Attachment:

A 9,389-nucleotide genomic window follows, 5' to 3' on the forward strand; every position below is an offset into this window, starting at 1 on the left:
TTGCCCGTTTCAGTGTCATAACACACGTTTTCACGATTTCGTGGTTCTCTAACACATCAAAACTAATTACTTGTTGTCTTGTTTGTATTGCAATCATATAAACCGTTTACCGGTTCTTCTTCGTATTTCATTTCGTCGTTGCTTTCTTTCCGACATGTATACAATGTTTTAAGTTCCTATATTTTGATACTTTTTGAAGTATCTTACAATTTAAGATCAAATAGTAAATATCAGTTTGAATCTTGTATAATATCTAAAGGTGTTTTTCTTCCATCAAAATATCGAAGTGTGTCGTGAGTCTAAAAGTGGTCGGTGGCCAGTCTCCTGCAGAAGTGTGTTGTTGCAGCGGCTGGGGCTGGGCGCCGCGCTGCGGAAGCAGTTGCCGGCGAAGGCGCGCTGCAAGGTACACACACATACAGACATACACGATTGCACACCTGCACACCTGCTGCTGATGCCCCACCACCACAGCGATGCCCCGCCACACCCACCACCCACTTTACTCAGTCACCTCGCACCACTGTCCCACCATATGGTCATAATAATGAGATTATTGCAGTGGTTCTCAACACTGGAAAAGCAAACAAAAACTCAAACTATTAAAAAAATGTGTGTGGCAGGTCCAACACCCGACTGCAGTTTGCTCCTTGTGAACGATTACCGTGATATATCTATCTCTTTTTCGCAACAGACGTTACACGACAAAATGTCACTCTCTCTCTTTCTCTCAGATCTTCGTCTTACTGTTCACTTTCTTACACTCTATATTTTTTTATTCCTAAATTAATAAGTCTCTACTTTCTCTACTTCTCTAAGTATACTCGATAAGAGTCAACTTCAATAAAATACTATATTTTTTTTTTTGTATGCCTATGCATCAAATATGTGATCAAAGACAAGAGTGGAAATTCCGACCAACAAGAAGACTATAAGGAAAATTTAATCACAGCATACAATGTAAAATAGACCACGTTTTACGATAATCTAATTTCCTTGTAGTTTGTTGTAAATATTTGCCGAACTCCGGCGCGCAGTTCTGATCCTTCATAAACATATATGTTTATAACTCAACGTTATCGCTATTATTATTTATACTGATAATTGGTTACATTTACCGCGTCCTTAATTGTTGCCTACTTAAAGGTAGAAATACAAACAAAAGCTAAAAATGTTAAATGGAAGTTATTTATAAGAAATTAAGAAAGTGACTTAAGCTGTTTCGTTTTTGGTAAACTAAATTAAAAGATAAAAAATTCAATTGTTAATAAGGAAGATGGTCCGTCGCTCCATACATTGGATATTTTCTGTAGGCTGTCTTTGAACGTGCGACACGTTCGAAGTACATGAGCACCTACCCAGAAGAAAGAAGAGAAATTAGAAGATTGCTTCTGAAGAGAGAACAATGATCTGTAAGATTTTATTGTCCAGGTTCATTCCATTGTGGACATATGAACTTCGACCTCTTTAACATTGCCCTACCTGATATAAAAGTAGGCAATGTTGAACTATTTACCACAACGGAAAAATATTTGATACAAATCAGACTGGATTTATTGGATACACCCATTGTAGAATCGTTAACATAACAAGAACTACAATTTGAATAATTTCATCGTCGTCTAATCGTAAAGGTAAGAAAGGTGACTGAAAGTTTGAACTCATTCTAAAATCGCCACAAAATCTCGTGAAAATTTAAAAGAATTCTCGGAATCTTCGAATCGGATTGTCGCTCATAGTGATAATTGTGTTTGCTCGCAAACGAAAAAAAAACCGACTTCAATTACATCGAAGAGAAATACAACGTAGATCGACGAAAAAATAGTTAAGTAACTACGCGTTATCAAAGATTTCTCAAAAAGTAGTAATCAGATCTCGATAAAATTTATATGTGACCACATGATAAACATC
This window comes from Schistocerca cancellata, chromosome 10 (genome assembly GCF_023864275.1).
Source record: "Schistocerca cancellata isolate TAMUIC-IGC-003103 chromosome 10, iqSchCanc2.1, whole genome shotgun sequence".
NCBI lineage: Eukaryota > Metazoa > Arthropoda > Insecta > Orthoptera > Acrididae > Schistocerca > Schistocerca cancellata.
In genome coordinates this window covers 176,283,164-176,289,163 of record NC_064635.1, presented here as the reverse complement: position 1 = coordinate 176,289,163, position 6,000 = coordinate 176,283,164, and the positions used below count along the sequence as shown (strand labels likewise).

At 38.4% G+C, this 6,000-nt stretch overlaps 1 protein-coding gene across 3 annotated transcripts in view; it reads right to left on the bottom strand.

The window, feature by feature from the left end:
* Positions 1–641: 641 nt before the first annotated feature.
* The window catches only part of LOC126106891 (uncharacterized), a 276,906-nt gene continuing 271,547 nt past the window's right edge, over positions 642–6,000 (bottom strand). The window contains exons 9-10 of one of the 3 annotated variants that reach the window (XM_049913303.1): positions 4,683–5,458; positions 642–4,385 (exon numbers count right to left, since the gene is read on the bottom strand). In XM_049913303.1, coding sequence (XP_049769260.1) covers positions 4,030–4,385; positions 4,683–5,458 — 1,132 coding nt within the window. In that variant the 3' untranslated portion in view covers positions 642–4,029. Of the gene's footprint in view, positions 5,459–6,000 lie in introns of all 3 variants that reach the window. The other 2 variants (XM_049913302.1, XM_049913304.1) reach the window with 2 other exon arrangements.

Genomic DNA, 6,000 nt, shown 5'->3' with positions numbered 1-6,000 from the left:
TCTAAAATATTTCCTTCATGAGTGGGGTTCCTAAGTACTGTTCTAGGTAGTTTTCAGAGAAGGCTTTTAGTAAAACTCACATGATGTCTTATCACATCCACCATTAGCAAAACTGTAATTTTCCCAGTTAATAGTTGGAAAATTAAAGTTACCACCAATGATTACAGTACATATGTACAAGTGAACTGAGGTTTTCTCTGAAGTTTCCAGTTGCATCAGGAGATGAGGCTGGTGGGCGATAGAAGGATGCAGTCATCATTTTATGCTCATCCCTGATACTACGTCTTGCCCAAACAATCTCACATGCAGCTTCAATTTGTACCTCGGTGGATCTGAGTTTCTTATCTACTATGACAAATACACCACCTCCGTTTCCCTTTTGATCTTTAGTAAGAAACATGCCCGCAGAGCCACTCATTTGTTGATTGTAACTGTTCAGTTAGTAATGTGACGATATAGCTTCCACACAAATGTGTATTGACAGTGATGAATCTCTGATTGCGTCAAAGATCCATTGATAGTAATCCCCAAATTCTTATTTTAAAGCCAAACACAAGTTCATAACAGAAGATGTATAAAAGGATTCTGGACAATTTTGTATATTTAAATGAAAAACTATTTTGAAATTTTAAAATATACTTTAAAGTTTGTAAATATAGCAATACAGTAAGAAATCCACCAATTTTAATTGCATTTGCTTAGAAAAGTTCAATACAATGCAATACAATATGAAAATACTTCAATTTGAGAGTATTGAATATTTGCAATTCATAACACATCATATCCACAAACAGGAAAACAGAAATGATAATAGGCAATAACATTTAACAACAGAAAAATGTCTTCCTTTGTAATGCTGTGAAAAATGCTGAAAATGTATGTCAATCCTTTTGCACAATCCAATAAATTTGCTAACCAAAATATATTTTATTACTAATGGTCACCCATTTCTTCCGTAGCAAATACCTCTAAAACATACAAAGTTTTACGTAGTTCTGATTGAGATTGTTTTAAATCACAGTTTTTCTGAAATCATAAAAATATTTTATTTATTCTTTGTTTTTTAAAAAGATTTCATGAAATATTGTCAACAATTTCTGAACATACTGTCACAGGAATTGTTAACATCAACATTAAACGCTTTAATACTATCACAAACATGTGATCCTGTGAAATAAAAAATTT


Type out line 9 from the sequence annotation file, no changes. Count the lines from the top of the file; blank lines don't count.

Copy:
* Positions 1–641: 641 nt before the first annotated feature.